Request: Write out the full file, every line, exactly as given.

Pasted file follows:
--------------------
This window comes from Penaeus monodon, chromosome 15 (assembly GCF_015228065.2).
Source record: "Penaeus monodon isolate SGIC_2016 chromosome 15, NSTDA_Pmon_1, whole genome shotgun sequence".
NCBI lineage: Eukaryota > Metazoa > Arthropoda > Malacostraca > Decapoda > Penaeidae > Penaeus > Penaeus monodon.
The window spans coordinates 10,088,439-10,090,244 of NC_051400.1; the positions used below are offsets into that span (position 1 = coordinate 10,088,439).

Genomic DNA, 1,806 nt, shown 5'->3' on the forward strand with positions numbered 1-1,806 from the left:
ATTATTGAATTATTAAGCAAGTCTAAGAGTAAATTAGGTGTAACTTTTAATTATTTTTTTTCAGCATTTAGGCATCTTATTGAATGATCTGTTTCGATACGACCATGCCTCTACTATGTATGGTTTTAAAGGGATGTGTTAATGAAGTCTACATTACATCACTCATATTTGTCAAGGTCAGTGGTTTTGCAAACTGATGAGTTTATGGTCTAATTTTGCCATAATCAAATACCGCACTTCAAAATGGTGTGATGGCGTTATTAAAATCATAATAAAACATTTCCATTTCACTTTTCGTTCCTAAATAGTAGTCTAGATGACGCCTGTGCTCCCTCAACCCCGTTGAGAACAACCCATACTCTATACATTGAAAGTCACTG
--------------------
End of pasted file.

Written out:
This window comes from Penaeus monodon, chromosome 15 (assembly GCF_015228065.2).
Source record: "Penaeus monodon isolate SGIC_2016 chromosome 15, NSTDA_Pmon_1, whole genome shotgun sequence".
NCBI lineage: Eukaryota > Metazoa > Arthropoda > Malacostraca > Decapoda > Penaeidae > Penaeus > Penaeus monodon.
The window spans coordinates 10,088,439-10,090,244 of NC_051400.1; the positions used below are offsets into that span (position 1 = coordinate 10,088,439).

Genomic DNA, 1,806 nt, shown 5'->3' on the forward strand with positions numbered 1-1,806 from the left:
ATTATTGAATTATTAAGCAAGTCTAAGAGTAAATTAGGTGTAACTTTTAATTATTTTTTTTCAGCATTTAGGCATCTTATTGAATGATCTGTTTCGATACGACCATGCCTCTACTATGTATGGTTTTAAAGGGATGTGTTAATGAAGTCTACATTACATCACTCATATTTGTCAAGGTCAGTGGTTTTGCAAACTGATGAGTTTATGGTCTAATTTTGCCATAATCAAATACCGCACTTCAAAATGGTGTGATGGCGTTATTAAAATCATAATAAAACATTTCCATTTCACTTTTCGTTCCTAAATAGTAGTCTAGATGACGCCTGTGCTCCCTCAACCCCGTTGAGAACAACCCATACTCTATACATTGAAAGTCACTG